For those of us old enough to remember shopping in supermarkets when packaged foods had no nutritional information on them, it was kind of like trying to pick the healthier food option in the dark. It was guesswork.
The Tick front of pack labelling system was a pioneer. It commenced at a time when there was little to guide healthier food choices for shoppers. People were not nearly as aware or savvy about what ingredients made up packaged foods.
The Tick was the first of its kind in Australia. It took food reformulation seriously, and took up the cause of consumer rights by ensuring the inclusion of a Nutrition Information Panel on the back of all packaged foods. This was 13 years before it was mandated by the Food Standards Authority.
A year after Tick’s launch in 1989, 31 companies had earned the Tick for 140 products. Today more than 2,000 products carry the Tick across 80 food categories.
For over 26 years the Tick has been a recognised and trusted symbol. Tick has innovated the way people shop for food and helped improve the food people buy.
It was a bold public health initiative, the Tick program engaged the food industry to reduce trans fat levels. In 1997, Kellogg’s started reformulating 12 breakfast cereals to reduce sodium content. As a result, 235 tonnes of salt were removed annually from Australian cereals.
By 2005, all spreads with the Tick were virtually trans fat free. Tick also helped reformulate everyday food for all Australians. In 2013, approximately 16 tonnes of salt was removed from the food supply from the reformulation of pasta sauce alone.
Despite the perception by some, the Tick has never been bought, it was always earned.
The Heart Foundation has always recommended eating a diet of wholefoods first and foremost and reducing packaged and processed food. However the reality is that 35% of the energy Australians eat every day comes from discretionary food and drinks.
Over a quarter of a century, the Tick worked hard to earn the public’s trust. Our research showed the Tick was the most recognised logo on food in Australia. Around 2.8 million Australians looked for the Tick every day when they shopped for food.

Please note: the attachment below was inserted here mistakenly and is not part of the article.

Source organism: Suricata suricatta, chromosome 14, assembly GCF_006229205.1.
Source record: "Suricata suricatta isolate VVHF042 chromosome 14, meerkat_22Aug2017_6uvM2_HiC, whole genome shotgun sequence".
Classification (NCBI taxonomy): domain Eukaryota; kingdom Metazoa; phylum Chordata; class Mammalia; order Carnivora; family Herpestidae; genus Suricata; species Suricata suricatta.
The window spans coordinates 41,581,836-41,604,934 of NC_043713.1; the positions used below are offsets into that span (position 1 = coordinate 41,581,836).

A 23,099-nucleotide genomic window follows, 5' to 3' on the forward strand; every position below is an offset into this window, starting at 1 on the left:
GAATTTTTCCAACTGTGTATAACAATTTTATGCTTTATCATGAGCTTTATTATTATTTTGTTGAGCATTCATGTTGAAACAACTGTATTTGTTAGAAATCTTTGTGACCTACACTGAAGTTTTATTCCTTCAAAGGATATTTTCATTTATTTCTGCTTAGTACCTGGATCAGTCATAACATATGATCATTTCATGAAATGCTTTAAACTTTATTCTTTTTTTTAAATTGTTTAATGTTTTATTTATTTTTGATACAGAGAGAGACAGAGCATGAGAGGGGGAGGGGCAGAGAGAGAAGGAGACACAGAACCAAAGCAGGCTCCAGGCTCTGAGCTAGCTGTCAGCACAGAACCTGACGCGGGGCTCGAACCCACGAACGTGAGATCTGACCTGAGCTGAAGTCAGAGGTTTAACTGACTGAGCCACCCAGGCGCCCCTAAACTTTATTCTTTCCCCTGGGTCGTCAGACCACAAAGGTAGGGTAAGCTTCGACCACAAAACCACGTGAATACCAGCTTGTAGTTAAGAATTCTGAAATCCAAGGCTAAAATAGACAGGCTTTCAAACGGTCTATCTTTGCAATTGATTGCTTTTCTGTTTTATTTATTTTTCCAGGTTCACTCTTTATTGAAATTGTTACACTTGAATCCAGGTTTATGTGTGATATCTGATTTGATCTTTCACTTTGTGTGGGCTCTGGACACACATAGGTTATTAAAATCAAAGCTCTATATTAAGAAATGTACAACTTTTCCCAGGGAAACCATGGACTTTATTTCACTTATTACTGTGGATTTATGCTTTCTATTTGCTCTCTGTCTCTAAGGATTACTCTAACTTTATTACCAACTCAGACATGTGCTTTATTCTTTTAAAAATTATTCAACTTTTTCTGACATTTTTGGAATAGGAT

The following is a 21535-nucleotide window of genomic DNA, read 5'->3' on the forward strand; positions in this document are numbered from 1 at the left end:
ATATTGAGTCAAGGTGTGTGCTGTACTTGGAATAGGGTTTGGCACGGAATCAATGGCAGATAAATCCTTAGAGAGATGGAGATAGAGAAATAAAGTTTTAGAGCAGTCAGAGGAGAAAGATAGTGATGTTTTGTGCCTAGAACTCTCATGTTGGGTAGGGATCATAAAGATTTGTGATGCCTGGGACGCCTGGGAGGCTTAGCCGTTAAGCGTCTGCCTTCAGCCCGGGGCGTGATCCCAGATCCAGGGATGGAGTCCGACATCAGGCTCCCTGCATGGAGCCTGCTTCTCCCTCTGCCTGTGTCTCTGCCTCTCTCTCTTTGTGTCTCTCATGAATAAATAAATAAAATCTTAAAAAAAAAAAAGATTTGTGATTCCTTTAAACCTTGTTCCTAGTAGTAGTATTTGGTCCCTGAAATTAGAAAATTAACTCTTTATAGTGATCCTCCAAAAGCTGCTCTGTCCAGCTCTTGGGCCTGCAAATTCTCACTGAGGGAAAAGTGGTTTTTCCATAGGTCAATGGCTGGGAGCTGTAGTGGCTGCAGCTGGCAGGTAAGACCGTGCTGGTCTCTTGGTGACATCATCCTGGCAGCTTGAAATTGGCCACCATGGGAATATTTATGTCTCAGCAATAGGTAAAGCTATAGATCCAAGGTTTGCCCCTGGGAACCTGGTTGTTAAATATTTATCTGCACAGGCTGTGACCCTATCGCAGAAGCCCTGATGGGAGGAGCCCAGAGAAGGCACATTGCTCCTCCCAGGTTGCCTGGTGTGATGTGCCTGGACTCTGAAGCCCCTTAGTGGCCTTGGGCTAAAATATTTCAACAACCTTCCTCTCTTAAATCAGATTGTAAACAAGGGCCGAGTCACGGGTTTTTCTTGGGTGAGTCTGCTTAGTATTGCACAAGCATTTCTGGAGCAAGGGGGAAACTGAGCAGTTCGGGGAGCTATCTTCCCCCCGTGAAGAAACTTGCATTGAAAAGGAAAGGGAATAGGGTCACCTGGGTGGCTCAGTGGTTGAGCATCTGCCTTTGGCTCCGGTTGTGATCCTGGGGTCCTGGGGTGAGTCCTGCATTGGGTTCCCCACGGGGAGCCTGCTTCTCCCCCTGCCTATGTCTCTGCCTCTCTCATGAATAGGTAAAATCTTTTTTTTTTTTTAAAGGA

And it is because the public trust us that we also recognise when it is time to step away from a program like the Tick to allow a more modern version to replace it.
The Heart Foundation was one of the groups that helped design the Federal Government’s Health Star Rating (HSR) system. It was specifically designed to guide consumers to healthier choices by providing information on the amount of energy, saturated fat, salt and sugar on the front of packaged foods. The uptake of the HSR sees more than 1500 products currently carrying the stars.
A government-led food reformulation program has proved highly successful in the UK where a 30% reduction in salt in the food supply has been achieved through reformulation efforts. This has resulted in a predicted saving of an extraordinary 9,000 lives a year from heart attacks and strokes.
The Heart Foundation sees great potential value in the HSR, particularly if implemented in a mandatory form, to assist consumers to make healthier and more informed choices into the future.
So, while Tick has served Australians exceedingly well over the last 26 years, the time is right to make the transition to a new system that better reflects community needs and expectations.
This in no way diminishes the very significant achievements of Tick, and the Heart Foundation is rightly proud of all that it stands for and represents.
While not perfect, no system ever is, as Australians and as consumers we are undoubtedly the better and healthier for its presence on shopping shelves over the course of the last two decades.
And that’s something truly worth celebrating.
Mary Barry is the National Heart Foundation CEO